14. TJ’s rocks – unfortunately due to backwards Massachusetts I can’t take advantage of two buck chuck. Also, I get in and out in probably half the time it would take me to shop at a conventional grocery store.

  15. Colin, not sure where in Massachusetts you are but there are three stores that carry wine: Brookline, Framingham, and Cambridge. The two buck chuck is a little more expensive; I think it might be three or four dollars, but still a good buy. We go to one of those every so often and stock up.

  16. TJ’s made it here a couple of years ago, but I’ve only been there a handful of times so far. I find them a bit pricey, though of course not as much as someplace like Whole Foods (one of the few alternatives I have). That’ll teach me to move to the expensive part of town by not doing my pre-move research! It was a job relocation… I do use them to find Paradise Tea (aka the fruity tea that’s served at The Cheesecake Factory) and I’ve been really impressed by a lot of their pre-prepared stuff. I just never get all that motivated to go that way instead of the other direction to my regular store. Guess that will be my new year’s resolution. Branch out a bit more. I do kind of drool a bit when I get their mailers; they probably put out the only advertising pieces I’ll not only read through but spend a lot of time going through. Those suckers are encyclopedic.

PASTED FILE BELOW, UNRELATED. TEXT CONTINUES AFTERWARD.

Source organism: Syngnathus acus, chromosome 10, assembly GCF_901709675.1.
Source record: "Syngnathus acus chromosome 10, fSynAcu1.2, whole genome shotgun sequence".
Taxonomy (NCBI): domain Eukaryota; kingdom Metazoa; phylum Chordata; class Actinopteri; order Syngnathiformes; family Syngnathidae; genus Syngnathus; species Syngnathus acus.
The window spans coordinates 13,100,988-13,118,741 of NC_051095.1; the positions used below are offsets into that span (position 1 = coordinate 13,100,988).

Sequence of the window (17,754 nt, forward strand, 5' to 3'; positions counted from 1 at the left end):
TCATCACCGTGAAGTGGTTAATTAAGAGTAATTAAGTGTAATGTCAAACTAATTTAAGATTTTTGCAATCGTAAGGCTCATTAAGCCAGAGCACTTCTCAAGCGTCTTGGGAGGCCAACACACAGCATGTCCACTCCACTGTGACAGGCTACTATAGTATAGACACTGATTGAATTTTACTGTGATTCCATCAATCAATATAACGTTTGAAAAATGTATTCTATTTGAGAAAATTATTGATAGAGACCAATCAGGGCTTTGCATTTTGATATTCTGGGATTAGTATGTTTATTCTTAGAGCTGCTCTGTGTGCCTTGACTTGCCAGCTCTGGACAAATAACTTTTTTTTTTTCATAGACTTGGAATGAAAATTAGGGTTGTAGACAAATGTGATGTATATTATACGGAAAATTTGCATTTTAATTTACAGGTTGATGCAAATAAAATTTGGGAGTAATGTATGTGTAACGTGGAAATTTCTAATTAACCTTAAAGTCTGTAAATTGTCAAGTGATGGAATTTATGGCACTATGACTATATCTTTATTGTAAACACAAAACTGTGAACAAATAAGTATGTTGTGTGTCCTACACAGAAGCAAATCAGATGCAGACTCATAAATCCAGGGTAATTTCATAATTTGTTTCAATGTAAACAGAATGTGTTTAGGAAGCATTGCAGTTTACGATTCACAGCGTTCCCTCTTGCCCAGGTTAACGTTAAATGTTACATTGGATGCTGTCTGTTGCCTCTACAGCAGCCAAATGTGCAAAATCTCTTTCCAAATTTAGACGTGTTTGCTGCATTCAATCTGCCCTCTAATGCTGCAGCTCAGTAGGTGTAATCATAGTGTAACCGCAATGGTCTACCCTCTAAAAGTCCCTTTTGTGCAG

BTW, no In-N-Out Burgers or Oingo Boingo here. I’ve heard many profess their love for I-N-O-B on TV and such, but haven’t ever heard of the latter–not even sure what they sell. So not thanking you quite yet, but I’ll give you a polite nod and smile for TJ’s, how’s that?

  17. Exactly what I need; exactly what I’ve grown through. Just substitute Kroger {shudder} for TJs and it should work.
    And out here in SW VA, if you want a burger joint and aren’t afraid to spend $25 for two adults and two kids, check out Five Guys. OMG Sooooo Gooood! And the big secret is YOU can make burgers just like they do for less cost! Fries though is something different. You’d need a big deep fryer and lots o’ peanut oil.

  18. Wil — I saw you in TJ’s on Sunday night; no doubt acquiring some goods for a tasty meal. Can’t wait to check out the book. Thanks for the tip.